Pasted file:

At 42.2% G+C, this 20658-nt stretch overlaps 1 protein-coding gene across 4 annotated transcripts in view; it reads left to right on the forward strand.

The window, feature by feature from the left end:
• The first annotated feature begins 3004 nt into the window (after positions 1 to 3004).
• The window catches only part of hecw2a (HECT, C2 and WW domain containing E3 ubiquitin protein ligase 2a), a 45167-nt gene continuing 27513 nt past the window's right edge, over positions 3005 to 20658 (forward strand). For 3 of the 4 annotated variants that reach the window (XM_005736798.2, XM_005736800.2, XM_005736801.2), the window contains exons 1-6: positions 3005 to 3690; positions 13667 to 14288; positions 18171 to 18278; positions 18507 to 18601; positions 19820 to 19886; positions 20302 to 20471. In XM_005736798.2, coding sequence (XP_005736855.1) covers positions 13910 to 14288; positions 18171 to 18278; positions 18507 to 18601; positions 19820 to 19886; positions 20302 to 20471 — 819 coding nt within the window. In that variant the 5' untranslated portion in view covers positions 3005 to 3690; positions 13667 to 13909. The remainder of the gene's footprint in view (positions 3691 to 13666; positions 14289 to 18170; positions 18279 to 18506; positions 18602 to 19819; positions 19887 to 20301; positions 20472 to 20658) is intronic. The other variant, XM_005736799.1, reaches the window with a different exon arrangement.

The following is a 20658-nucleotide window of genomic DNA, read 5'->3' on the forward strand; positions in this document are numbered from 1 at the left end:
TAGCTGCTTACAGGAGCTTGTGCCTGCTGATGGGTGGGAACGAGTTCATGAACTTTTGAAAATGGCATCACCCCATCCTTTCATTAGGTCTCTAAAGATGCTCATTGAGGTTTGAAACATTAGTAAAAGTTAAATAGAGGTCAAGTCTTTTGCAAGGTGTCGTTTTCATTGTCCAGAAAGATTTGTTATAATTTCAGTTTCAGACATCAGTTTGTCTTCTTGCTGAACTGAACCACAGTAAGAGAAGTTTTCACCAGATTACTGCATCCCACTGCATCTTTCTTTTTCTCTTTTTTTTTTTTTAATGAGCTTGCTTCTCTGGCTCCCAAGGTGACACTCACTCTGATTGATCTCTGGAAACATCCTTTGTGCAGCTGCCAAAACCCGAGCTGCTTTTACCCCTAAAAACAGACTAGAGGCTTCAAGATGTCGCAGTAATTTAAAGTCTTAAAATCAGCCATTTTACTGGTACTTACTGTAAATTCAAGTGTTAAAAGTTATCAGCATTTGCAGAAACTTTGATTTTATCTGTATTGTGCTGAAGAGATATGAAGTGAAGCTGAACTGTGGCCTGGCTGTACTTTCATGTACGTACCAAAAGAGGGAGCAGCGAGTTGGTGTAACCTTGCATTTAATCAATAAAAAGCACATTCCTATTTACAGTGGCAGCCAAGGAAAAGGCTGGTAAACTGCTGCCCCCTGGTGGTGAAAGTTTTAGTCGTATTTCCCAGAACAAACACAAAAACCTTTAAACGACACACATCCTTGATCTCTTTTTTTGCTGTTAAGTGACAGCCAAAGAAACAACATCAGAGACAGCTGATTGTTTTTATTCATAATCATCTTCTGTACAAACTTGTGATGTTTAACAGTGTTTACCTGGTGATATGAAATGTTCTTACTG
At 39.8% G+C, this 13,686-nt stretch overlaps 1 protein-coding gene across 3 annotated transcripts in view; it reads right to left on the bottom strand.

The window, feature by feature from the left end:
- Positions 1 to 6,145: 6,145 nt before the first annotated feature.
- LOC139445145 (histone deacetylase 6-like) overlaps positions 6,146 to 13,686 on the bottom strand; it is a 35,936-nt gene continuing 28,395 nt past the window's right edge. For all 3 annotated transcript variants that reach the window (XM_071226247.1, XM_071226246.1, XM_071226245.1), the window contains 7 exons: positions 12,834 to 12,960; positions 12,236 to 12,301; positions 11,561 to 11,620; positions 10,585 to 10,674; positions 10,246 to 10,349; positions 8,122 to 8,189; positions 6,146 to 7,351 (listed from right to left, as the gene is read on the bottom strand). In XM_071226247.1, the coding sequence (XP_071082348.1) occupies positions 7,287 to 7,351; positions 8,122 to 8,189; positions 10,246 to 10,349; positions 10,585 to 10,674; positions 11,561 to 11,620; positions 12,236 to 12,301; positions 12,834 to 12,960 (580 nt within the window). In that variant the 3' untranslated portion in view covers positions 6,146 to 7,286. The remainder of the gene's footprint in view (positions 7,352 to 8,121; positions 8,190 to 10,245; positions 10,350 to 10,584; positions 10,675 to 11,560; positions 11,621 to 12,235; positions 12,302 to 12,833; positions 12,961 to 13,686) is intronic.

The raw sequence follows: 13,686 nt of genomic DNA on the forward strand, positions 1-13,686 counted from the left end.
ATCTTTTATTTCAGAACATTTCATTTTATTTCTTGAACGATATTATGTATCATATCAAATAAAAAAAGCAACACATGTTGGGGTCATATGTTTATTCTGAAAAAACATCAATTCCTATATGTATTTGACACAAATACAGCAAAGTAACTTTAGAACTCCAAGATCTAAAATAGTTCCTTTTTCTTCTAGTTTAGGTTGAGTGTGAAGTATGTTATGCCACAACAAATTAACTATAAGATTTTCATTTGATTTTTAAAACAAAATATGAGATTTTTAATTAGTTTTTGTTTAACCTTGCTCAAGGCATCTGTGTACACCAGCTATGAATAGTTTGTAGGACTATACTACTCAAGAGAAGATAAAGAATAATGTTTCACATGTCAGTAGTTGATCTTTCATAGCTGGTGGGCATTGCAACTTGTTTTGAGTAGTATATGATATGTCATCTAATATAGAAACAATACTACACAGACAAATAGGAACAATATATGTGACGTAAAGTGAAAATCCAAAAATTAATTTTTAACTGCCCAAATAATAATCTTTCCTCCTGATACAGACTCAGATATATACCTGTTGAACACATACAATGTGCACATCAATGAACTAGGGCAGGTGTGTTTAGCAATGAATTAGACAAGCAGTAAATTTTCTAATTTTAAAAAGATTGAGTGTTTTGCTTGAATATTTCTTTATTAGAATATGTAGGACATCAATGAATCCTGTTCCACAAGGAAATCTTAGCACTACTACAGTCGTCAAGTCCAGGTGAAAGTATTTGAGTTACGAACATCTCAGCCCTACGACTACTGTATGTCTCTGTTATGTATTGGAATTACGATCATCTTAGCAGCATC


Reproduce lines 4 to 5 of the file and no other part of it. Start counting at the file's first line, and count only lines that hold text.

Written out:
• The window catches only part of hecw2a (HECT, C2 and WW domain containing E3 ubiquitin protein ligase 2a), a 45167-nt gene continuing 27513 nt past the window's right edge, over positions 3005 to 20658 (forward strand). For 3 of the 4 annotated variants that reach the window (XM_005736798.2, XM_005736800.2, XM_005736801.2), the window contains exons 1-6: positions 3005 to 3690; positions 13667 to 14288; positions 18171 to 18278; positions 18507 to 18601; positions 19820 to 19886; positions 20302 to 20471. In XM_005736798.2, coding sequence (XP_005736855.1) covers positions 13910 to 14288; positions 18171 to 18278; positions 18507 to 18601; positions 19820 to 19886; positions 20302 to 20471 — 819 coding nt within the window. In that variant the 5' untranslated portion in view covers positions 3005 to 3690; positions 13667 to 13909. The remainder of the gene's footprint in view (positions 3691 to 13666; positions 14289 to 18170; positions 18279 to 18506; positions 18602 to 19819; positions 19887 to 20301; positions 20472 to 20658) is intronic. The other variant, XM_005736799.1, reaches the window with a different exon arrangement.

The following is a 20658-nucleotide window of genomic DNA, read 5'->3' on the forward strand; positions in this document are numbered from 1 at the left end: